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Richmond should address underlying causes of rape

Imagine for a moment you have a penis.

What would it be like?

My first thought is uncomfortable, but that’s because I’m pro-va jay jay. But besides having sex organs on the outside, what does a penis bring to a person? Is this question hard, no pun intended, to answer if you’re reading this sans vagina?

My answer is that a penis equals power. This equation must have missed my statistics flash cards.

Of course, there are other human characteristics which denote power as well, but those who are endowed with the penis have an advantage in the power struggle.

Why have I used the word penis five times already? Lately I’ve started to understand and recognize this power more than before.

Throughout my undergraduate career I learned how to see the world through many different lenses. The one lens I can’t seem to shake is the feminist one. Through this lens I’ve come to understand the penis equals power equation is called Patriarchy.

Before I begin regurgitating information from my introduction to women’s studies class, I want to discuss an event which occurred recently that has preoccupied my facebook statuses.

About a month ago, a 15-year-old student was gang raped by at least seven boys\men – while people watched – at Richmond High School after a school dance.

I’ve followed the news surrounding this event for three reasons: I was born and raised in Richmond, I’m a feminist and I’m a graduate student in the public policy program who can’t help but think of how to remedy the problem with a policy.

The news surrounding this event has focused on the negative opinion people across our state and nation have about the Richmond community, arresting alleged rapists and making the campus safer for students.

Of these three issues I’ve focused on the last. I could care less what people say about Richmond. Yes, it is my hometown but considering the level of horrible this event is on, a person calling my city barbaric is the least of my concerns. And I want all of these alleged criminals arrested, but punishment doesn’t equal prevention. Unless we’re cutting off their power tools, I’m not interested.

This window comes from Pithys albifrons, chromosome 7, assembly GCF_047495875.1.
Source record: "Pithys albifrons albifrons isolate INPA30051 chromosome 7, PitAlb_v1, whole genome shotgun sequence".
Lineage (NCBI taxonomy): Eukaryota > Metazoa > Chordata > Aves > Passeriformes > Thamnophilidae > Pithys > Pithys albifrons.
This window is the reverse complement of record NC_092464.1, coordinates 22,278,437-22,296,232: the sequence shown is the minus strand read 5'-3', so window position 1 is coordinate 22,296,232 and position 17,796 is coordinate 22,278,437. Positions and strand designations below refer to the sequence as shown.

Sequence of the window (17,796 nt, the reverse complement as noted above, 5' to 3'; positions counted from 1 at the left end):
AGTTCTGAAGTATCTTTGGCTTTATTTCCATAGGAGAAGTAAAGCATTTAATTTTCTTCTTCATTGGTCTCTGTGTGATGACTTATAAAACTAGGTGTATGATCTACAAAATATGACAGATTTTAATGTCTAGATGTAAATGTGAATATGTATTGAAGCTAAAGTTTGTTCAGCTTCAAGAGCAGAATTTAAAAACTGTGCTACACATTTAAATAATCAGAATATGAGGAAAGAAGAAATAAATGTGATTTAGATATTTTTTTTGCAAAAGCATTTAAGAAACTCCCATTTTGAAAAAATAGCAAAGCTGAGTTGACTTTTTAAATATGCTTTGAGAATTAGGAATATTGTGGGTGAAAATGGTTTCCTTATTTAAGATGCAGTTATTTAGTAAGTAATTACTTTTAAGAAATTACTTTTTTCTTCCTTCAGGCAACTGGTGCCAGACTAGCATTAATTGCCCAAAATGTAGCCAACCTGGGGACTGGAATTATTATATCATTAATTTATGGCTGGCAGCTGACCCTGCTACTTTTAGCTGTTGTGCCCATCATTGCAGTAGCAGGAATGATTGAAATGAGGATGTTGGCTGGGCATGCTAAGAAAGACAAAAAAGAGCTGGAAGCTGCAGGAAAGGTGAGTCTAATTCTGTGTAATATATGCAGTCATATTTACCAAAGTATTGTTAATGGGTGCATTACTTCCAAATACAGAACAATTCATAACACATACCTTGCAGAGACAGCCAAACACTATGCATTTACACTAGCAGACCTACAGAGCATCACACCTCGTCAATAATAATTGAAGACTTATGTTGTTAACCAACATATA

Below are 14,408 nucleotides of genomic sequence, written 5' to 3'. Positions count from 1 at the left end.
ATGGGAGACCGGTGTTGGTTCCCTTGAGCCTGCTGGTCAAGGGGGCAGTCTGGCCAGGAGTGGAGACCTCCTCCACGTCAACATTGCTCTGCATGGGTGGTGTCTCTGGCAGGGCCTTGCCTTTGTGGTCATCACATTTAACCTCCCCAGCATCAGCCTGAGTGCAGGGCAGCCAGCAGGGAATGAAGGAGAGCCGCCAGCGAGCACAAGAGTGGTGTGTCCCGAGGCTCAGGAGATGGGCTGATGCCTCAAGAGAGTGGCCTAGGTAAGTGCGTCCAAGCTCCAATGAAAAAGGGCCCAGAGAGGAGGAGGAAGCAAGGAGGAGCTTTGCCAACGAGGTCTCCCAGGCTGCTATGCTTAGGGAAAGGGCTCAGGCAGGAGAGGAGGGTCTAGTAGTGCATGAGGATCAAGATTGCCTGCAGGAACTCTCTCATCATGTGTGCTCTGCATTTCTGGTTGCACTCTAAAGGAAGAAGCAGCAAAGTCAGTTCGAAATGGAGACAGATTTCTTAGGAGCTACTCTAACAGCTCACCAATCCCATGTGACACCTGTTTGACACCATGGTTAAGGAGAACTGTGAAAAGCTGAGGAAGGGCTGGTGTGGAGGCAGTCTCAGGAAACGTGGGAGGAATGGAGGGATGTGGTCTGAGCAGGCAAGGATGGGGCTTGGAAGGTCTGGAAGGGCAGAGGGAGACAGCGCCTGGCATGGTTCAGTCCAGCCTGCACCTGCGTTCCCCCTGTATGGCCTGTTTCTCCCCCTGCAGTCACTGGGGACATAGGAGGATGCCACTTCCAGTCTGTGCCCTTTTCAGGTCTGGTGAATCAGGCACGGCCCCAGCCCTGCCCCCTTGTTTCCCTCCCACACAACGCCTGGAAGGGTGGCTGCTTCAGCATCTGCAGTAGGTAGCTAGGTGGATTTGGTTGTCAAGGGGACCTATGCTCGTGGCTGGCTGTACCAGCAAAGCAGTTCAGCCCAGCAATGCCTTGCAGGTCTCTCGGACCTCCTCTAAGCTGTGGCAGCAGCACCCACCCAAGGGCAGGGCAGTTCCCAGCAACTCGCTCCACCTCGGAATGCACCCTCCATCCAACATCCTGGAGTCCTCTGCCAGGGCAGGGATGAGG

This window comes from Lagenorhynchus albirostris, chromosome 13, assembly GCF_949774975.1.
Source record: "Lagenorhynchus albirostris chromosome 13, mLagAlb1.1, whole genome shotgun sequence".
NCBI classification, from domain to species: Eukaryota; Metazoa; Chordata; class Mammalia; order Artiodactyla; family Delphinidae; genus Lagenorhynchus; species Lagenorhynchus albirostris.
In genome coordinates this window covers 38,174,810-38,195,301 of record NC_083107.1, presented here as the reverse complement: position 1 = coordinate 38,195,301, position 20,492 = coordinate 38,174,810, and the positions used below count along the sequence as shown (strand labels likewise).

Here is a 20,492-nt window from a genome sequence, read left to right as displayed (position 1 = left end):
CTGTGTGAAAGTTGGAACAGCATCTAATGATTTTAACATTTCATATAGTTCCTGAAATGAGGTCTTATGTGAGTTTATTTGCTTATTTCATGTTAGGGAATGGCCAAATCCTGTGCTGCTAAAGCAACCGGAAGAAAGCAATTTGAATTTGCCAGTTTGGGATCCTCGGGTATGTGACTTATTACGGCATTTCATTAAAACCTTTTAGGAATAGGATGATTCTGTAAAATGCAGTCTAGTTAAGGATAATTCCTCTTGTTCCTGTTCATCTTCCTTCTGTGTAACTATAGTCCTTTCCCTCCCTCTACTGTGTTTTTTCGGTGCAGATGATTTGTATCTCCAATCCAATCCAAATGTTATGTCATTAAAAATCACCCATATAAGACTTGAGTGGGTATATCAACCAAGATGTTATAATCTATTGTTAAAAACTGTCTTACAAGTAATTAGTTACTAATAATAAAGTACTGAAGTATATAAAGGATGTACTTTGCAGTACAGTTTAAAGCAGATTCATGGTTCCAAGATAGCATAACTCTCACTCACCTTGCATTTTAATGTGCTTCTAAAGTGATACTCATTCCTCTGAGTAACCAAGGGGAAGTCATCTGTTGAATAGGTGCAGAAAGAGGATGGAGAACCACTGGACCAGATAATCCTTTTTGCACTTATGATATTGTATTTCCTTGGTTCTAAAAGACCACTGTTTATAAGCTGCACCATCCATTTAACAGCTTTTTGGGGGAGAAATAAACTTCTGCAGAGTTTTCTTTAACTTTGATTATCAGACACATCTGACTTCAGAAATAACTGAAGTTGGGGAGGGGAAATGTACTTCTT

So, how is the school proposing to make its campus safer?

The brilliant idea they’ve come up with is to install lights. The place where the crime was occurred was dark. Naturally the solution is lights and lots of them. And maybe even some video cameras here and there.


I highly doubt these boys\men raped this girl only because it was dark. In that case let’s pair mace and rape whistles with street lamps to prevent rape from happening anywhere.

How about teaching “Don’t Rape Girls.” Is that so profound an idea that no one has come up with it except a grad student at a women’s college?

The underlying problem that I don’t think people are seeing, or want to see, is our culture and its objectification of women. Boys\men do it and us girls\women do it to ourselves.

My assumption is this girl became, or was always considered, an object to these boys\men when they robbed, beat and continuously raped her. She wasn’t a person.

If the problem is how our society views women, then how do we fix that?

There’s no School House Rock to teach us. Believe me, I googled it and only learned about a bill becoming a law.

I’m wondering why Richmond High School isn’t creating a program that teaches feminist rhetoric and theory. Of course they couldn’t use those exact words without being criticized for teaching bra burning and lesbianism, but wouldn’t a program teaching respect and value for women be more productive than lighting up the darkness?

Enlightening up the darkness is what needs to be done. As corny as that sounds, it’s true.

Women are half the population, half of the workforce and receive half the respect. Where’s the outrage? I think its time for the women of Mills who marinate in feminism all day to stand up and do something.

This fifteen-year old rape survivor deserves more than some bright halogen lights – even if they are the energy saving kind.